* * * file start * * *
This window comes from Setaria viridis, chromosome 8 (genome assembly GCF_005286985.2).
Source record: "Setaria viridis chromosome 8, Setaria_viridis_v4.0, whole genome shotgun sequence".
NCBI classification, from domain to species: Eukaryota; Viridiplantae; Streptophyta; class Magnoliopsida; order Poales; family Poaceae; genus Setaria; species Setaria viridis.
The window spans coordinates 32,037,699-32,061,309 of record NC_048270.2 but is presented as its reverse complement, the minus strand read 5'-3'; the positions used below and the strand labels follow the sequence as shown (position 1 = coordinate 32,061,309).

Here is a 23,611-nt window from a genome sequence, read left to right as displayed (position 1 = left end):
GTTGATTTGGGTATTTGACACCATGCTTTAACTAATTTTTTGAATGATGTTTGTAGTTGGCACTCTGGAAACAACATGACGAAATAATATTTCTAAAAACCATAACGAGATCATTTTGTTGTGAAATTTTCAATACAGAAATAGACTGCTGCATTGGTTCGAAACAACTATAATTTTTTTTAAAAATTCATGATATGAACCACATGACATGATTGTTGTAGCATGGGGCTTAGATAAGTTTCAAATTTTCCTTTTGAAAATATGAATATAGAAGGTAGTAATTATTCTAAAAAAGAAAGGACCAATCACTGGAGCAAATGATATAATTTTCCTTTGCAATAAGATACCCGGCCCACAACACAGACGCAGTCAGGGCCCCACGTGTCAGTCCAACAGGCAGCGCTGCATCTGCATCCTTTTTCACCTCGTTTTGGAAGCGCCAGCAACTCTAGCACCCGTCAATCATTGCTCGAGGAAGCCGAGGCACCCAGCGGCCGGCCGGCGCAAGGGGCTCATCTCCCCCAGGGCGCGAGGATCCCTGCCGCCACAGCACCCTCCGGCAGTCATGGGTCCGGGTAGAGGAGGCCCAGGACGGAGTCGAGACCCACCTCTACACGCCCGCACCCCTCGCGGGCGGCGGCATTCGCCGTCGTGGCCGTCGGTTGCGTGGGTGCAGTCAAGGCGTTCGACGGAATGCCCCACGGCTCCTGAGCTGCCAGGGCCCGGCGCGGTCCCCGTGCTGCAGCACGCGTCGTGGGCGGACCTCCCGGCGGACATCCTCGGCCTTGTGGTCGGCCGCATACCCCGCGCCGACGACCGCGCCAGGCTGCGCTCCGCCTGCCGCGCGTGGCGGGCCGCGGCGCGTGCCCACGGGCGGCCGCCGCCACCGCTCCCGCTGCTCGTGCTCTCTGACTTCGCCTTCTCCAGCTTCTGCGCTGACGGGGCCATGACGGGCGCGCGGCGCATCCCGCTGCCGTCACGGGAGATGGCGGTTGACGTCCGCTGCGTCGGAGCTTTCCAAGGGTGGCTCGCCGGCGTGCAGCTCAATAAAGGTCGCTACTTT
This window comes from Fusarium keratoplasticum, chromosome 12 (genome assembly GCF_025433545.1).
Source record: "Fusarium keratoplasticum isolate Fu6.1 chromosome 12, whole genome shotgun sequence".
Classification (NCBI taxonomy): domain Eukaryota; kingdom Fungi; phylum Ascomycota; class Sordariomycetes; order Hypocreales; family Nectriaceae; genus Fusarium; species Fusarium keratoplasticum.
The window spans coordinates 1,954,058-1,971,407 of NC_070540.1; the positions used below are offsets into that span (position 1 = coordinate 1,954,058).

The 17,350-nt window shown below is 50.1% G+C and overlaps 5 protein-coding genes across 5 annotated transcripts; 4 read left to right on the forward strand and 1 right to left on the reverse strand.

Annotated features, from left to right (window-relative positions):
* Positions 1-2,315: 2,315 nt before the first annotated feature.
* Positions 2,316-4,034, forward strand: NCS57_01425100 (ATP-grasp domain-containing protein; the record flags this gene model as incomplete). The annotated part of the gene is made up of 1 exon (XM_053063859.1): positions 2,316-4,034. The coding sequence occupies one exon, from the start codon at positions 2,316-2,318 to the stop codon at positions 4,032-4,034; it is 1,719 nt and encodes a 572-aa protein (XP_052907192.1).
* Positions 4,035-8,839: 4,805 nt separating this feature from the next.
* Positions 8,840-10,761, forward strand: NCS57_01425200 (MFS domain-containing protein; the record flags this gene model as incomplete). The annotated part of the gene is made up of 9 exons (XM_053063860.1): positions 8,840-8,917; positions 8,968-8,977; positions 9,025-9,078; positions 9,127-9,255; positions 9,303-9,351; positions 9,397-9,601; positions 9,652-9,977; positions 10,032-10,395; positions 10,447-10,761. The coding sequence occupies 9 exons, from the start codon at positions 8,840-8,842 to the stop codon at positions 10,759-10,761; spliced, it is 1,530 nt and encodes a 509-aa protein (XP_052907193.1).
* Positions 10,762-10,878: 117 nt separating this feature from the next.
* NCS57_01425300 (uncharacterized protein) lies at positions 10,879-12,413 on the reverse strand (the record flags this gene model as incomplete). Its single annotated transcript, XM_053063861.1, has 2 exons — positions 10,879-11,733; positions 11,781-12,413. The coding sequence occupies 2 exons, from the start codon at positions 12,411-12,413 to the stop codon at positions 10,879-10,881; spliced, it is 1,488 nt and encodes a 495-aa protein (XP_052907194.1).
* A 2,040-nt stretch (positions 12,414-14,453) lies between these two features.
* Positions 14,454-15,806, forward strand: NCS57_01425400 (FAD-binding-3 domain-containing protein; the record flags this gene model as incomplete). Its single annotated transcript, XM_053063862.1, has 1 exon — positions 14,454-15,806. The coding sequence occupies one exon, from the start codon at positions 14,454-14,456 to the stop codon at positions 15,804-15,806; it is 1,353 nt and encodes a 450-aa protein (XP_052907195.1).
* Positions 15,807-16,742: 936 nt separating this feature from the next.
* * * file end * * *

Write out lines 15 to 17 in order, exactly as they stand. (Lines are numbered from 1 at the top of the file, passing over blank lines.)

* Positions 4,035-8,839: 4,805 nt separating this feature from the next.
* Positions 8,840-10,761, forward strand: NCS57_01425200 (MFS domain-containing protein; the record flags this gene model as incomplete). The annotated part of the gene is made up of 9 exons (XM_053063860.1): positions 8,840-8,917; positions 8,968-8,977; positions 9,025-9,078; positions 9,127-9,255; positions 9,303-9,351; positions 9,397-9,601; positions 9,652-9,977; positions 10,032-10,395; positions 10,447-10,761. The coding sequence occupies 9 exons, from the start codon at positions 8,840-8,842 to the stop codon at positions 10,759-10,761; spliced, it is 1,530 nt and encodes a 509-aa protein (XP_052907193.1).
* Positions 10,762-10,878: 117 nt separating this feature from the next.